MRI: MacGyver Re-appropriation Inspiration

06/16/2016

Blog post by SimGHOSTS MEA Officer Valen Anderson, Sidra Medical and Research Center, Doha Qatar

MRI: MacGyver Re-appropriation Inspiration

One of the beauties of working as a Sim Technology Specialist is the chance to create new products, combine existing commodities, and work with the means you have to “Macgyver” a solution. Personally, I love when the opportunity arises to get innovative and creative. Most recently in our Sidra Simulation Center, we had been asked to help systems test our radiology suite and more specifically, our MRI suite for emergency scenarios. As most of us are aware, MRI’s use superconducting magnets (hence their name Magnetic Resonance Imaging). These magnets are extremely strong and therefore dangerous. Since most of our simulators contain metallic objects which pose a major MRI risk and safety hazard, we were tasked with creating an “MRI safe” manikin to be used in these scenarios. Not only did we need a metal-free manikin, but this manikin needed to be mobile, monitor-able, intubatable, and connected to fluids. There are MRI-Simulation products on the market such as KbPort’s MRISim, but these simulators are simulated MRI Machines, rather than a simulated MRI manikin. Since our radiology team was systems testing their environment, it was important for them to use their actual MRI machines.

To begin, we identified a low fidelity manikin that we hoped would contained little-or-no metal: Laerdal’s BabyAnne. We identified, using the radiology’s X-ray unit, that this manikin had only three metal screws that held the head together. We were able to easily remove these screws and hold the head together with tape. We also chose to use this manikin because we have eight of these manikins at our center, commonly used in Basic Life Support (BLS) courses. With consent from our Life Support Coordinator, we began making other alterations to BabyAnne to make an appropriate model for the MRI simulation needs.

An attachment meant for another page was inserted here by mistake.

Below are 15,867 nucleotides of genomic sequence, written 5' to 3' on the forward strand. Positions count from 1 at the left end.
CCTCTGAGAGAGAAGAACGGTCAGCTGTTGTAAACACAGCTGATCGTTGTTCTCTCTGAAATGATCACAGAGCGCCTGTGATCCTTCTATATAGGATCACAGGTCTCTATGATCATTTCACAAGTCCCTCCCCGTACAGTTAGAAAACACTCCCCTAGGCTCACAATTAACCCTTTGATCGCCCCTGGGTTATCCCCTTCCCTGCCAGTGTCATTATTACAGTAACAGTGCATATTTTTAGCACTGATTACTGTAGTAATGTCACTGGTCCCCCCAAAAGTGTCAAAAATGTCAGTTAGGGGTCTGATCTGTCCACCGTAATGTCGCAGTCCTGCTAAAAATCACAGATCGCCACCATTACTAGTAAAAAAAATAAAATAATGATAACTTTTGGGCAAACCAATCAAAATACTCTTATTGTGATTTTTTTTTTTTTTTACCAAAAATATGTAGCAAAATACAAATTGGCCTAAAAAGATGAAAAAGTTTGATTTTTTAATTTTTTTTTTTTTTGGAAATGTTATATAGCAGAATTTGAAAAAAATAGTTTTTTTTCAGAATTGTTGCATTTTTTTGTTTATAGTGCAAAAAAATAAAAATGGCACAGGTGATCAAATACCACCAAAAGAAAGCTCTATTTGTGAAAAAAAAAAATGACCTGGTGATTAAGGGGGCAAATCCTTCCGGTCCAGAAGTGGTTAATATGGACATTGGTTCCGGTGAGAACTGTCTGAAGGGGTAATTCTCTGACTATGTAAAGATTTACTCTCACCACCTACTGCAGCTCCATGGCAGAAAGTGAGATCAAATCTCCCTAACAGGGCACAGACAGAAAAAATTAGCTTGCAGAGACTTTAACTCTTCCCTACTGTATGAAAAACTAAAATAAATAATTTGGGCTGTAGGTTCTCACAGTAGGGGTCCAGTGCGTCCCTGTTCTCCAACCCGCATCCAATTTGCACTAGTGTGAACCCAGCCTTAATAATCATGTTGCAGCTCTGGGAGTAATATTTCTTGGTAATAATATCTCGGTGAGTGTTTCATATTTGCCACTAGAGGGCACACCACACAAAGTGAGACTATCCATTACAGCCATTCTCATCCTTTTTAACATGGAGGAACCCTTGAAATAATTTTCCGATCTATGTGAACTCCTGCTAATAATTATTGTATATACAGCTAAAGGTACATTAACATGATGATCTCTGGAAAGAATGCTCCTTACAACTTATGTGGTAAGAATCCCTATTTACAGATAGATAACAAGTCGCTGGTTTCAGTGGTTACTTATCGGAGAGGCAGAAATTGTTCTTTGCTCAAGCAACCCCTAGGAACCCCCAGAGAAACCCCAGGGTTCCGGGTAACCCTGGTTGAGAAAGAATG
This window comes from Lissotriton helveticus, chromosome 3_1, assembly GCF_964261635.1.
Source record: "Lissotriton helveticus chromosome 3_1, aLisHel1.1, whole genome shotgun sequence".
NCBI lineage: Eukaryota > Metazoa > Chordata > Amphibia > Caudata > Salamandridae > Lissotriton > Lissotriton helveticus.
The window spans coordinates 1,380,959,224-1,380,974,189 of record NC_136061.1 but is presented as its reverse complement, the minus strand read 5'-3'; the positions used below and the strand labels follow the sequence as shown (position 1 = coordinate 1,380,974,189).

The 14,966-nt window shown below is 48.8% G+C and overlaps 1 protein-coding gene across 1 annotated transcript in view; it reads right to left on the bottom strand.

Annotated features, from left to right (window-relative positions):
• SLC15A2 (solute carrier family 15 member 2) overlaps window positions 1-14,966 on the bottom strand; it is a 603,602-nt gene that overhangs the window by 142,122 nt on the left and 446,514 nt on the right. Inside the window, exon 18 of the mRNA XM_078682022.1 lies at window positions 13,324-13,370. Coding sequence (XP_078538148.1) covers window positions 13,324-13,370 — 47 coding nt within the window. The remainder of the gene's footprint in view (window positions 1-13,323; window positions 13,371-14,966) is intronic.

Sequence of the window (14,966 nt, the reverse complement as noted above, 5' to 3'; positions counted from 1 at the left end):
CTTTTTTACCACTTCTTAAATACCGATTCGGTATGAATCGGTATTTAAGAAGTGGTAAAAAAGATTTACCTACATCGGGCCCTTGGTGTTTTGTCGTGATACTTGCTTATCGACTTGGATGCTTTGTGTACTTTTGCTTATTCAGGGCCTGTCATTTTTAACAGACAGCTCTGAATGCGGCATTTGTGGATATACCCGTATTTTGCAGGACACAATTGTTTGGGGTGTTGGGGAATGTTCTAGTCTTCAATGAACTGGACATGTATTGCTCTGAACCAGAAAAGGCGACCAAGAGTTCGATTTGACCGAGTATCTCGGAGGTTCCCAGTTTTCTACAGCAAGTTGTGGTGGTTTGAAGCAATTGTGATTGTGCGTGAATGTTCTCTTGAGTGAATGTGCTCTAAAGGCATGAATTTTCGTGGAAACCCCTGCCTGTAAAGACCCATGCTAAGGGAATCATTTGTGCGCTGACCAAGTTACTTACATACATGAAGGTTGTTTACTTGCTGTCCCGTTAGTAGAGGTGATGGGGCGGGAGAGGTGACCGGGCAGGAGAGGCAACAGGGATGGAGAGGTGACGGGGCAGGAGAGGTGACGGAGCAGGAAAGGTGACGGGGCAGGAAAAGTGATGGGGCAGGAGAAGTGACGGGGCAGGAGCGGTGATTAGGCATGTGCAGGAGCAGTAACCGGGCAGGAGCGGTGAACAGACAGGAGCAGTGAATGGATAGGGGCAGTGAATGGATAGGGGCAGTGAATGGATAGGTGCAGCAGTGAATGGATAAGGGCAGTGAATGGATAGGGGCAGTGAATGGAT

Another obstacle was that this manikin has a small, anatomically ambiguous airway that is appropriate only for bagging, and certainly not for intubation. Therefore we removed the manikin’s original airway - the small valve inside the mouth, the connecting tube, the square foamy lung - and created a larger, intubatable, ‘trachea’ using a well-lubricated Size 9 endotracheal tube; the lungs were now a single balloon. We then created an appropriate sized “IV port” on one of the baby’s arms using an IV catheter connected to a VitalSim fluid drainage bag; participants would be able to place an IV and run fluids throughout the scenario. As for monitoring, we consulted with our Biomedical Engineers who allowed us to use their Philips ‘test module’ to simulate vitals on the monitor.

We were also challenged with the task of providing live-viewing and video-recording of the simulations. This was relatively easy to do throughout the radiology suite, but was much more complicated once the patient entered the actual MRI room. To overcome this, we setup a very small, mostly non-ferrous, webcam on the inside of the MRI room doorframe and used in-built Microsoft Lync Software to stream the audio and video to a ‘Viewing Room’ between two laptops located nearby.

However big or small, these opportunities to innovate keep our creative-sides on our toes, encourage us to continually think outside the box, and even create industry prototypes!